Most Caribbean countries are still developing and are not on par with Western countries even though the West is very interested in the region both economically and geopolitically. The region is extremely vulnerable to natural hazards and its overreliance on aid and grants has at times harmed its economic and political interests.
Since the region relies heavily on travel and tourism, it has been one of the hardest hit regions in the world during the Covid-19 pandemic. As the wounds of the Covid-19 pandemic barely healed, she once again had to deal with the ramifications of the Ukrainian-Russian crisis. Finally, like the rest of the world, it has realized the importance of self-reliance and so many Caribbean countries are taking steps in this direction and trying to reduce their dependence on the West, especially the United States.
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Jamaica and Trinidad and Tobago deepen relations
Jamaica and Trinidad and Tobago (T&T), two of the leading economies in the Caribbean, have now come together to deepen their ties and increase their economic cooperation.
A delegation of 17 companies from the twin island republic of Trinidad and Tobago is currently in Jamaica on a trade mission, as reported Jamaica Observer. The T&T delegation is on a four-day trade mission to Jamaica.
The four-day visit by companies, which covers construction, food and beverage, logistics, packaging and printing, chemicals as well as other sectors, is part of an effort to develop and promote the bilateral export trade between countries.
Minister of Trade and Industry, T&T, Paula Gopee-Scoon, also called for a deepening of relations between the Caribbean countries. “We have to trade with each other; we need to be complementary in the trade we do to make sure the trade benefits both parties,” she said.
She further noted that Jamaica offers multiple investment and business opportunities, due to its geographical location, legal framework, economic stability and infrastructure.
“The country is identified as one of the most dynamic economies in the Caribbean. A review of overall trade statistics between Jamaica and Trinidad and Tobago shows that trade between the two countries has been steadily improving over the years. She added again.
Overdependence in the United States
You see, the economies of the Caribbean countries are heavily dependent on the United States. For nearly 40 years, the United States Agency for International Development (USAID) has provided development assistance to the Caribbean region. Again, through the Caribbean Basin Initiative (CBI), a cornerstone of economic engagement between the United States and the Caribbean, the United States has provided considerable foreign assistance to the region, which , in turn, remains a reliable ally for the United States.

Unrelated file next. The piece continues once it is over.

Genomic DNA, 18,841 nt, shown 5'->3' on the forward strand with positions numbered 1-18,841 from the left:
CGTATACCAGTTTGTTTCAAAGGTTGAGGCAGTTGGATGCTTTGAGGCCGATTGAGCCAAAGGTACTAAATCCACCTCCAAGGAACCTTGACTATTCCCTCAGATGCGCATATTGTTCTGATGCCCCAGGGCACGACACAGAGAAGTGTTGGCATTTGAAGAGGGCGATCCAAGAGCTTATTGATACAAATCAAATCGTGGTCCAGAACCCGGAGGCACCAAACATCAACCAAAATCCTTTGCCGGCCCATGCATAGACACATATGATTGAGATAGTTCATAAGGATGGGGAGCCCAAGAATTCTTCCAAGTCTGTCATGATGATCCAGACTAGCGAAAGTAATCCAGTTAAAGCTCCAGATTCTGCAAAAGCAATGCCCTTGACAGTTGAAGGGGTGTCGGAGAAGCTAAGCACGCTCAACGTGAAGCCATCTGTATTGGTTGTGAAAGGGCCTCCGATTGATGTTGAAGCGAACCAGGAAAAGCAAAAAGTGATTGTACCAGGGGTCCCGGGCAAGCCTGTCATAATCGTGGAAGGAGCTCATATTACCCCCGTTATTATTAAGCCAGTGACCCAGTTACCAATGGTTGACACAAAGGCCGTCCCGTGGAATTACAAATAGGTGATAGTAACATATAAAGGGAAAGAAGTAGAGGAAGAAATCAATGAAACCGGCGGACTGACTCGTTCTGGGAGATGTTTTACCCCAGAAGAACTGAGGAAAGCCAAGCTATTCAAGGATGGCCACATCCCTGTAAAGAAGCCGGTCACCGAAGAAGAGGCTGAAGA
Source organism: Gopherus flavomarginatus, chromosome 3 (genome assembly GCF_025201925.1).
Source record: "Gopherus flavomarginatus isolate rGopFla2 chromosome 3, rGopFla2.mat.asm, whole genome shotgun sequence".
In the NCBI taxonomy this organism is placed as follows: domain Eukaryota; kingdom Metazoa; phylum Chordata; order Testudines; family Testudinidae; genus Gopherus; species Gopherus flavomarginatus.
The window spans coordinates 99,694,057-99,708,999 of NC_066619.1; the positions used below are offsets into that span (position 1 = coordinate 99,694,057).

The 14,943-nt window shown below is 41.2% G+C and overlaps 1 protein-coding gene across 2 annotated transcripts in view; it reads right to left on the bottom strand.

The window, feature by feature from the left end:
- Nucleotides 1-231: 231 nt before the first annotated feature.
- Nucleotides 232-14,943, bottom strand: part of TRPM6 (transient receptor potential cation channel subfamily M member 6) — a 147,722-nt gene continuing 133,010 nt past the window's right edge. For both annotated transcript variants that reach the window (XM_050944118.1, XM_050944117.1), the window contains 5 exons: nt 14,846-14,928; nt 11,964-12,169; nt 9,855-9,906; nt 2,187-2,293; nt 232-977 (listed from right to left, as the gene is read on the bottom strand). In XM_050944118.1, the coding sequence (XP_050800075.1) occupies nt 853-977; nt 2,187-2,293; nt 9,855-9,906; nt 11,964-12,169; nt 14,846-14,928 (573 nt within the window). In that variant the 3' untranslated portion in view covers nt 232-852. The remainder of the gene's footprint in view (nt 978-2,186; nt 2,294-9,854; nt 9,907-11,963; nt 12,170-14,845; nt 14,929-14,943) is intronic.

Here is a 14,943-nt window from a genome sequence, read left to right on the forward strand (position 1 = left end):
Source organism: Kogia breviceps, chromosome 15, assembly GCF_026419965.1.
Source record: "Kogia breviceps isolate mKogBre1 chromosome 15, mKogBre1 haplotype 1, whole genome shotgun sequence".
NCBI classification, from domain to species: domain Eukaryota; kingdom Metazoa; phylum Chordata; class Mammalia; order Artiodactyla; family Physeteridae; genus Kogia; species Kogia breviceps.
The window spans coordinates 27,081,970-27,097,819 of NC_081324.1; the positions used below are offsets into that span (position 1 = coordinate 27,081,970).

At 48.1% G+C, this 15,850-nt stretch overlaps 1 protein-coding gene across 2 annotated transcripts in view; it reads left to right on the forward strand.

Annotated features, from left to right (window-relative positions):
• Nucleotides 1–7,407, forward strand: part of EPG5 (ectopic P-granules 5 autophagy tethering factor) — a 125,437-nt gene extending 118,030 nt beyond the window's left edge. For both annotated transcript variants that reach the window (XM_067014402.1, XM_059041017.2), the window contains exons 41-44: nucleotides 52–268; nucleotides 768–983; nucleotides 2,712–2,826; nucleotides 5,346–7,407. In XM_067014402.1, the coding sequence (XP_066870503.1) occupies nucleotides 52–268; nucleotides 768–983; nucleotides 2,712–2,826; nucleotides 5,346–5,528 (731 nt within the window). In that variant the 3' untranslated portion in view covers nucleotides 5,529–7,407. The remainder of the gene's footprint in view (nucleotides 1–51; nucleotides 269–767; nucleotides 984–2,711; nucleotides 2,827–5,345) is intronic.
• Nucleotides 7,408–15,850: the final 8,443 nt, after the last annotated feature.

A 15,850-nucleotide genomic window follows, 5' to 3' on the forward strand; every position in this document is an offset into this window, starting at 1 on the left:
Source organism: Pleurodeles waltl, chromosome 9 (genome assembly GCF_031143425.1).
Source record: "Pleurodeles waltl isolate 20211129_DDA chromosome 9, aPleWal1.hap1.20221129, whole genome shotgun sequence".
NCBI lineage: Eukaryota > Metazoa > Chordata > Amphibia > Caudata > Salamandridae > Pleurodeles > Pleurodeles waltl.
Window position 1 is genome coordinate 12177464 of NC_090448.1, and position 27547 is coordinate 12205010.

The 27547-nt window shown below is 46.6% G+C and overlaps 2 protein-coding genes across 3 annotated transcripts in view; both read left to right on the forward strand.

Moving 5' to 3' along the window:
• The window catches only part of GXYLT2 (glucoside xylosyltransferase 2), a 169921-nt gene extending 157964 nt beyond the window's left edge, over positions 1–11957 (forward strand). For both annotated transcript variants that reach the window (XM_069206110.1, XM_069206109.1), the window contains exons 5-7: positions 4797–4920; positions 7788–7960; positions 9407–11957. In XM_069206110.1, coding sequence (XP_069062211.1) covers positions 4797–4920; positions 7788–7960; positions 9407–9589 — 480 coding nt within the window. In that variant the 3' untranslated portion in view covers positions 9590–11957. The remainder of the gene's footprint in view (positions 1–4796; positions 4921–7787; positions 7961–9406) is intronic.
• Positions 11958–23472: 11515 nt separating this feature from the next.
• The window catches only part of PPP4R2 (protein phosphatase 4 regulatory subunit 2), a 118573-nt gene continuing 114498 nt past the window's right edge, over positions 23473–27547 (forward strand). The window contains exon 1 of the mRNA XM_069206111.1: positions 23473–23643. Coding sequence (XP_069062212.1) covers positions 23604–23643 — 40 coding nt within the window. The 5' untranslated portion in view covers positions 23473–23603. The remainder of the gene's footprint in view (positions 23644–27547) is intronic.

Additionally, the United States is the largest in the Caribbean commercial partner and, in turn, the Caribbean is the United States’ sixth-largest trading partner, with $35.3 billion flowing between them each year. Thus, the Caribbean remained longest under the American shadow.
However, with changing times and especially in the context of the Ukrainian-Russian crisis, the Caribbean is finally moving towards a semblance of self-sufficiency.
The Caribbean has a lot to learn from the EU, which is reeling from the worst energy crisis and, at worst, the US has abandoned it. Surely the Caribbean has learned an important lesson from Europe and rightly realized that self-reliance is extremely important in today’s tumultuous times.
Many Caribbean countries have recently taken steps to achieve this goal. The example of Port of Spain and Kingston reflects the same thing.
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A new era of cooperation
It should be mentioned here that Trinidad and Tobago is a resource-rich country and is the largest Caribbean natural gas producer in CARICOM and the second largest oil producer after Guyana. Jamaica is also one of the fastest growing economies and has achieved extraordinary economic recovery.
Deepening economic ties between the two countries will certainly be mutually beneficial and usher in a new era of economic cooperation in the region, which will ultimately help them rid themselves of their excessive dependence on the West. If successful, that day will not be far off when, outside of CARICOM, the Caribbean region will see even greater economic cooperation or vibrant economic groups that will be able to hold off the imperialist intentions of the West while leading the region towards a more self-sufficient economy.